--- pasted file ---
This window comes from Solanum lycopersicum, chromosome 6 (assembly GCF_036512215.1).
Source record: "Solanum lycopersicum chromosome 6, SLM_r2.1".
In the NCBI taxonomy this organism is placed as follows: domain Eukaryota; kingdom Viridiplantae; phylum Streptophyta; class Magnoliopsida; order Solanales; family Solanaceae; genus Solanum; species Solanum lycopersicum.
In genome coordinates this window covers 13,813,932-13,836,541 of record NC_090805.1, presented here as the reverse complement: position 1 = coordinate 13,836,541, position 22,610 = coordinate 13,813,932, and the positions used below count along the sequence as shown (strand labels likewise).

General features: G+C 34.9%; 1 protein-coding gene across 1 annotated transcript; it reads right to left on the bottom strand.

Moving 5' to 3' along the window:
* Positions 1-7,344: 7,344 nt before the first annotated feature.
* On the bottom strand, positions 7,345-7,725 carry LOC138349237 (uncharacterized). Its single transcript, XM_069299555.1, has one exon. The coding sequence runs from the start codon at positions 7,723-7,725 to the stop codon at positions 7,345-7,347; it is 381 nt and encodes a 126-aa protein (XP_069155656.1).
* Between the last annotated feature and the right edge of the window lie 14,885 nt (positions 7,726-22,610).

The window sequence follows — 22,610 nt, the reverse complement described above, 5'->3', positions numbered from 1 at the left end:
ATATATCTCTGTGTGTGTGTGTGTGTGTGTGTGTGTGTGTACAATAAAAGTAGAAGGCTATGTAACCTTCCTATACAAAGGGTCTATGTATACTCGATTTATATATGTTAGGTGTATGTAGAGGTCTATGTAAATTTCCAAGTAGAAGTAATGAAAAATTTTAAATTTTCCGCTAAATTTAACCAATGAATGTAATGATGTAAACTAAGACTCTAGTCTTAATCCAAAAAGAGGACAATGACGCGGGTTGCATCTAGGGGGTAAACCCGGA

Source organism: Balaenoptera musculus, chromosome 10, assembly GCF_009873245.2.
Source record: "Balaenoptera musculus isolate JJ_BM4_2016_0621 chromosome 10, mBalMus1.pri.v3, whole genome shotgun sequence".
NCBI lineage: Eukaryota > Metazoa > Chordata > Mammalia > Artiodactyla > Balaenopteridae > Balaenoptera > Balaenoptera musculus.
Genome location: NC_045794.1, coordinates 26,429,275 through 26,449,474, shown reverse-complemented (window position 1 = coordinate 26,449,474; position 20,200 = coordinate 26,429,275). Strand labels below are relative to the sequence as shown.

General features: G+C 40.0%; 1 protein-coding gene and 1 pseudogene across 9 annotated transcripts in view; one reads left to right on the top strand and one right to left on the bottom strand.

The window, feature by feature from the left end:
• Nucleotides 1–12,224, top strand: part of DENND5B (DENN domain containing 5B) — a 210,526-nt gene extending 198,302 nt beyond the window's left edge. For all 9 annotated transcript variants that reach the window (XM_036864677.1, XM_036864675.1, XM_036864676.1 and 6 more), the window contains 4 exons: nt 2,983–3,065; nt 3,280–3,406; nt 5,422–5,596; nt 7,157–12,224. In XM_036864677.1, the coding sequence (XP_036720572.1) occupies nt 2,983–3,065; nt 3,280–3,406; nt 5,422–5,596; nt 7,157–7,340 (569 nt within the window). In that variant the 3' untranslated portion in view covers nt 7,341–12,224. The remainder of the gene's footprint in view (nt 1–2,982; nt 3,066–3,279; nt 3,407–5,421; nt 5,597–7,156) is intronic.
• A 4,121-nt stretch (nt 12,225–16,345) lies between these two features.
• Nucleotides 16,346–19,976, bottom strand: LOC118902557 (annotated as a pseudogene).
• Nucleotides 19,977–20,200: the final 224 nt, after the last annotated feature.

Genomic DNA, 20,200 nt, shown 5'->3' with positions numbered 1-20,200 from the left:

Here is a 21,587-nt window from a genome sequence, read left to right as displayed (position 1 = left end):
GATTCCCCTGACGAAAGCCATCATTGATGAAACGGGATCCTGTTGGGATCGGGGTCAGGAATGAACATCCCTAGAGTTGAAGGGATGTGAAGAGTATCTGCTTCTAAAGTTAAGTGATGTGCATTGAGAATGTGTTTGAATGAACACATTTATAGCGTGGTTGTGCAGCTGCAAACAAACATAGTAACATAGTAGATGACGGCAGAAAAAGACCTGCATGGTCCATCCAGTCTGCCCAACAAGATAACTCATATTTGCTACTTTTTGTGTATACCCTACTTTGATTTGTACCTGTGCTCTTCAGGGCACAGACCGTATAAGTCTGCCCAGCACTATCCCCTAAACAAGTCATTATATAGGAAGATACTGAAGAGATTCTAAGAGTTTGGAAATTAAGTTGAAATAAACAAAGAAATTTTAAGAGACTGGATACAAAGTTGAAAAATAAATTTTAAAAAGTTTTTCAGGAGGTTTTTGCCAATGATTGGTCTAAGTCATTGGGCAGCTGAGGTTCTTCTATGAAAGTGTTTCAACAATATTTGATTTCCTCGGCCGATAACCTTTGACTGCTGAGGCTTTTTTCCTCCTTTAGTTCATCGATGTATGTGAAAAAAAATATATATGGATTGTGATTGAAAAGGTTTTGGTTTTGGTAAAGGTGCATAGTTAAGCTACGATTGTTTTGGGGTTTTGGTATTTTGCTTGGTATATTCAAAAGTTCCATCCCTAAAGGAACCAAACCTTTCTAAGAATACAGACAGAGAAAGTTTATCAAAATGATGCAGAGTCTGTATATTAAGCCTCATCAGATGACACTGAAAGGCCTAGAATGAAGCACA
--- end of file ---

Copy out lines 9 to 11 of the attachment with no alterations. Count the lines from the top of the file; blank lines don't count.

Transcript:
* Between the last annotated feature and the right edge of the window lie 14,885 nt (positions 7,726-22,610).

The window sequence follows — 22,610 nt, the reverse complement described above, 5'->3', positions numbered from 1 at the left end:
ATATATCTCTGTGTGTGTGTGTGTGTGTGTGTGTGTGTGTACAATAAAAGTAGAAGGCTATGTAACCTTCCTATACAAAGGGTCTATGTATACTCGATTTATATATGTTAGGTGTATGTAGAGGTCTATGTAAATTTCCAAGTAGAAGTAATGAAAAATTTTAAATTTTCCGCTAAATTTAACCAATGAATGTAATGATGTAAACTAAGACTCTAGTCTTAATCCAAAAAGAGGACAATGACGCGGGTTGCATCTAGGGGGTAAACCCGGA